The Canadian Corps attacked Vimy Ridge 98 years ago. The German position had successfully resisted earlier Allied attacks, and it was heavily defended. But the Canadians took the ridge and in the process made the Corps’ great reputation.
By 1917, Canadians had been fighting for two years. The raw levies that held the Germans off at Ypres in April 1915 now were experienced soldiers. But the key to the success at Vimy came when Byng sent General Arthur Currie of the First Canadian Division to study the methods of the French. Currie learned they emphasized reconnaissance and used air photos extensively, distributing them widely. When they attacked, their objectives were geographical features, and the French rehearsed their tactics. Currie recommended the Canadians, like the French, follow suit. In the battle for Vimy Ridge, Currie’s ideas played the decisive role.
Every man at Vimy knew his task. Indiscreetly, Pte. Ronald MacKinnon of the Princess Patricia’s Canadian Light Infantry wrote to his father:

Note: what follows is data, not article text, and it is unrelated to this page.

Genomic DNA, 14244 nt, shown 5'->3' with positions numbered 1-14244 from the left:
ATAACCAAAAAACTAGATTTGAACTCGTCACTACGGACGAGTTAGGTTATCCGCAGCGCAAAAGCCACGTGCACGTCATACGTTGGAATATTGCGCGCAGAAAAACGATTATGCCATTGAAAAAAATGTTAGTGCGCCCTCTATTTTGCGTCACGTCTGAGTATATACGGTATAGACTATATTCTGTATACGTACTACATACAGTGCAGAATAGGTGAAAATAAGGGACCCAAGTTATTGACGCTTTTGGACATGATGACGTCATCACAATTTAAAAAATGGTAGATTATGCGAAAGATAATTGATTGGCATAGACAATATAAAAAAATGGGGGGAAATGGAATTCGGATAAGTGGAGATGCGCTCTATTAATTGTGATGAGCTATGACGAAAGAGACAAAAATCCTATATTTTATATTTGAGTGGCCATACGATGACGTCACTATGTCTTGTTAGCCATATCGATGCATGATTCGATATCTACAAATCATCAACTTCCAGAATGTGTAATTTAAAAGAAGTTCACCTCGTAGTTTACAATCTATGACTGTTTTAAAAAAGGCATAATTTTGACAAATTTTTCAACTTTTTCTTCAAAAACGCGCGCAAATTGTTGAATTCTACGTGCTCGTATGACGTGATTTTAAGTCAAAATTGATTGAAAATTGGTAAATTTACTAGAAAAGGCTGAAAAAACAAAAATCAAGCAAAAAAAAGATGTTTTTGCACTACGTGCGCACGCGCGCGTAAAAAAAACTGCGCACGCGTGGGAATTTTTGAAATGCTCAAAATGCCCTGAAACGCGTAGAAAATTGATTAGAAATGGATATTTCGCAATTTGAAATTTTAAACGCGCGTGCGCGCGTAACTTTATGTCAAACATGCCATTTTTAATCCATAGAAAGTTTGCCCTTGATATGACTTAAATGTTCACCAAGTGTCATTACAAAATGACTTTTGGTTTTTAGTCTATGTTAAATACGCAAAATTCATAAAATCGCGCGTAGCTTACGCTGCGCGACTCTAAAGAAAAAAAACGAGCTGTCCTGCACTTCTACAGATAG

“We have a good bunch of boys to go over with and good artillery support so we are bound to get our objective alright. I understand we are going up against the Prussian Guards.”
When the assault troops went over the top at 5:30 a.m. on Easter Monday, they attacked in snow and sleet, the wind driving into the enemy lines. Their attack began with “the most wonderful artillery barrage ever known in the history of the world,” one officer wrote. Behind the barrage, the men moved forward over the badly broken ground, “now walking over the open in all directions,” wrote Padre F.G. Scott. “German prisoners were being hurried back in scores.”
Stunned by the Canadians’ success, the Germans retreated. The Corps, having sustained 10,602 casualties, dug in after a gain of 4,500 yards.
Byng received a promotion to command Britain’s Third Army. Replacing him was the 41-year-old Currie, the first Canadian to command Canada’s army in the field.
J.L. Granatstein OC, FRSC
Historian J.L. Granatstein is former director of the Canadian War Museum